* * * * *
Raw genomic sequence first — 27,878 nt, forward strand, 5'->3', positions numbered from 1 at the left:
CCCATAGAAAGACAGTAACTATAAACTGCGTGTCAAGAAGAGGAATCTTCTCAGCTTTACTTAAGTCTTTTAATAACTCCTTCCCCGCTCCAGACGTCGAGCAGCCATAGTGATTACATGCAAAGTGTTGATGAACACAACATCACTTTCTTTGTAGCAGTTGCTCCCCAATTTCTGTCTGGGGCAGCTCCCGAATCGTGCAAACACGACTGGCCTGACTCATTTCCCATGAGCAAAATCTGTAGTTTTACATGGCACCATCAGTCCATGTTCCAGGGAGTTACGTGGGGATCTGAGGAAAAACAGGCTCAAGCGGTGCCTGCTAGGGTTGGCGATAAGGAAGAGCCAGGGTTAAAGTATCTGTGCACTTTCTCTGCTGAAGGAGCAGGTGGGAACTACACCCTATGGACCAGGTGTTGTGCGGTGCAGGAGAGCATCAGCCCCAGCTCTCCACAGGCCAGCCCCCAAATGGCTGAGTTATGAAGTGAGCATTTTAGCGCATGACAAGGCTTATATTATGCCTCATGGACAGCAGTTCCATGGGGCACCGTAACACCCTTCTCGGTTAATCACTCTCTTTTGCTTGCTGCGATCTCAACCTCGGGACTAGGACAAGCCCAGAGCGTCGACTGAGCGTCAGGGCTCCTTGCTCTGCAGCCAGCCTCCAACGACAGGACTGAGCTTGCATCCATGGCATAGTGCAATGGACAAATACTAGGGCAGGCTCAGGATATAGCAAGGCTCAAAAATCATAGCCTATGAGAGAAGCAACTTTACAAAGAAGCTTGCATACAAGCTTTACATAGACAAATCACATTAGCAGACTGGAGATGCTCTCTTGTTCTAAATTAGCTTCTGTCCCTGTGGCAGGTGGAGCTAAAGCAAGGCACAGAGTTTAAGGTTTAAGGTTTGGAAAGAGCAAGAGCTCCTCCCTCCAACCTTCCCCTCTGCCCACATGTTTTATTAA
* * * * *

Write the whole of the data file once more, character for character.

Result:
Raw genomic sequence first — 27,878 nt, forward strand, 5'->3', positions numbered from 1 at the left:
CCCATAGAAAGACAGTAACTATAAACTGCGTGTCAAGAAGAGGAATCTTCTCAGCTTTACTTAAGTCTTTTAATAACTCCTTCCCCGCTCCAGACGTCGAGCAGCCATAGTGATTACATGCAAAGTGTTGATGAACACAACATCACTTTCTTTGTAGCAGTTGCTCCCCAATTTCTGTCTGGGGCAGCTCCCGAATCGTGCAAACACGACTGGCCTGACTCATTTCCCATGAGCAAAATCTGTAGTTTTACATGGCACCATCAGTCCATGTTCCAGGGAGTTACGTGGGGATCTGAGGAAAAACAGGCTCAAGCGGTGCCTGCTAGGGTTGGCGATAAGGAAGAGCCAGGGTTAAAGTATCTGTGCACTTTCTCTGCTGAAGGAGCAGGTGGGAACTACACCCTATGGACCAGGTGTTGTGCGGTGCAGGAGAGCATCAGCCCCAGCTCTCCACAGGCCAGCCCCCAAATGGCTGAGTTATGAAGTGAGCATTTTAGCGCATGACAAGGCTTATATTATGCCTCATGGACAGCAGTTCCATGGGGCACCGTAACACCCTTCTCGGTTAATCACTCTCTTTTGCTTGCTGCGATCTCAACCTCGGGACTAGGACAAGCCCAGAGCGTCGACTGAGCGTCAGGGCTCCTTGCTCTGCAGCCAGCCTCCAACGACAGGACTGAGCTTGCATCCATGGCATAGTGCAATGGACAAATACTAGGGCAGGCTCAGGATATAGCAAGGCTCAAAAATCATAGCCTATGAGAGAAGCAACTTTACAAAGAAGCTTGCATACAAGCTTTACATAGACAAATCACATTAGCAGACTGGAGATGCTCTCTTGTTCTAAATTAGCTTCTGTCCCTGTGGCAGGTGGAGCTAAAGCAAGGCACAGAGTTTAAGGTTTAAGGTTTGGAAAGAGCAAGAGCTCCTCCCTCCAACCTTCCCCTCTGCCCACATGTTTTATTAA